President Obama says the science is settled on climate change but not everyone is sold on a federal agency giving him advice.
"What he's saying is very glib and even the United Nations says there's no real clear indicators of changes in extreme events," observes Pat Michaels, Ph.D., a past president of the American Association of State Climatologists.
Michaels, director of the Center for the Study of Science at the Cato Institute, questions the findings of the National Oceanic and Atmospheric Administration (NOAA), and other government agencies advising the president.
He tells OneNewsNow there is a congressional investigation under way to determine if NOAA engaged in "shenanigans" to adjust the figures for surface temperatures.
"I do not know how that's going to come out," Michaels says, but he tells OneNewsNow he had documented how NOAA used climate models "that they knew simply didn't work in order to formulate national policy."
Skeptics of climate change have pointed to a 15-year "hiatus" of rising temperatures, which has been used to fight claims of coming global catastrophes.
According to The Washington Post, however, figures maintained by NOAA were tweaked this year to suggest that the "hiatus" never actually existed, leading to a congressional investigation of the conveniently tweaked analysis.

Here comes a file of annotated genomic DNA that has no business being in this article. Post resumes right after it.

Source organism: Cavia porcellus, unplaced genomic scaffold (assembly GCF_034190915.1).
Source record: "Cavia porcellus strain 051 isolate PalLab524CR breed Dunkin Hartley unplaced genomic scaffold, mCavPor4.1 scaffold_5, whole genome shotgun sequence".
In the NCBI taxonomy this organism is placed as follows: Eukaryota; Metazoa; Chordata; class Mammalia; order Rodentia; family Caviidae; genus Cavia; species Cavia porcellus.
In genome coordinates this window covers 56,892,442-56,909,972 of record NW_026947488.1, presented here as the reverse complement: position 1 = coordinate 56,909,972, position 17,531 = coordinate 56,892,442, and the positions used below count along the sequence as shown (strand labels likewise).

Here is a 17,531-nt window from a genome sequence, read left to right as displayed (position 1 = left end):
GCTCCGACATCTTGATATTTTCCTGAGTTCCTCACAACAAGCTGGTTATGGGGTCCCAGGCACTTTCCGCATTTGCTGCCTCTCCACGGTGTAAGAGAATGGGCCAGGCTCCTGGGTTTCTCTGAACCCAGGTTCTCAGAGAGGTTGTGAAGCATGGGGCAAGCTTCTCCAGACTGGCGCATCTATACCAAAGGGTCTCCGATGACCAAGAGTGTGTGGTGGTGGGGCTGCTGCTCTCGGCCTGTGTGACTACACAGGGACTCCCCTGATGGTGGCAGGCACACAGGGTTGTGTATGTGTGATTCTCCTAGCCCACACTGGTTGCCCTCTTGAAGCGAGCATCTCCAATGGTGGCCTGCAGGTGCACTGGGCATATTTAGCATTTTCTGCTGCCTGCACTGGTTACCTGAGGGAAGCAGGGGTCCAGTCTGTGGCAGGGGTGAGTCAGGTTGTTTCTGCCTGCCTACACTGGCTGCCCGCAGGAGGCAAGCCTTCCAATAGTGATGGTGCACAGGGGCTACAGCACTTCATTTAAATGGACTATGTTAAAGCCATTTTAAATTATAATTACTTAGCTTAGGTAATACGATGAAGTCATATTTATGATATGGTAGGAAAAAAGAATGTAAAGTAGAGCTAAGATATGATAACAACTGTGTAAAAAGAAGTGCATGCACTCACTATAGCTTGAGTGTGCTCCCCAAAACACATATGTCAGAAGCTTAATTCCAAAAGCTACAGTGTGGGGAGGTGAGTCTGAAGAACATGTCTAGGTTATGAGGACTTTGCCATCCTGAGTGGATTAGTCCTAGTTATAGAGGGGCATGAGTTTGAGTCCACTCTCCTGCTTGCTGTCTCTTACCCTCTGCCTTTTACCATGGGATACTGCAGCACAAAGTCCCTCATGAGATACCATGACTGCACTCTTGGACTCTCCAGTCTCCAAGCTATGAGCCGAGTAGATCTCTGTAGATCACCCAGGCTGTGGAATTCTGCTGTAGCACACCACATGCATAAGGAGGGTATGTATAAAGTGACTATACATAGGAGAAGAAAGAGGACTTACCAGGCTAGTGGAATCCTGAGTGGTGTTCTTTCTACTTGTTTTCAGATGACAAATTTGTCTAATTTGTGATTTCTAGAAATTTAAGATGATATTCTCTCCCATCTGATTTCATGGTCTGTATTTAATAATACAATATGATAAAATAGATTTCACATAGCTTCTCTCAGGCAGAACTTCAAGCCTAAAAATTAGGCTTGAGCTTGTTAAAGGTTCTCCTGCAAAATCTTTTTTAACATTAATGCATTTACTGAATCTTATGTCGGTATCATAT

The argument behind climate change, or global warming, is that man's burning of fossil fuels is driving the problem by putting more heat-trapping emissions in the atmosphere, resulting in warmer temperatures and bigger, more powerful storms.
" ... This is a president who doesn't understand that the number-one job is not to be a meteorologist, but it's to be commander-in-chief of a military that keeps America and Americans safe, wherever they are in the world. And his disdain for that particular role – and his desire to be the national weatherman – is just stunning to me."
Gov. Mike Huckabee
Speaking Monday in Paris, President Obama said that the United States of America "not only recognizes our role in creating this problem, we embrace our responsibility to do something about it."
OneNewsNow asked Michaels how he would discuss his research with President Obama or a future administration.
"The first thing I would tell them to do is to tell the truth," Michaels says. "Tell people that it's really not warming up like it was supposed to, that you don't see these systematic changes in tornadoes and hurricanes and all that stuff."
But he doubts they would listen.
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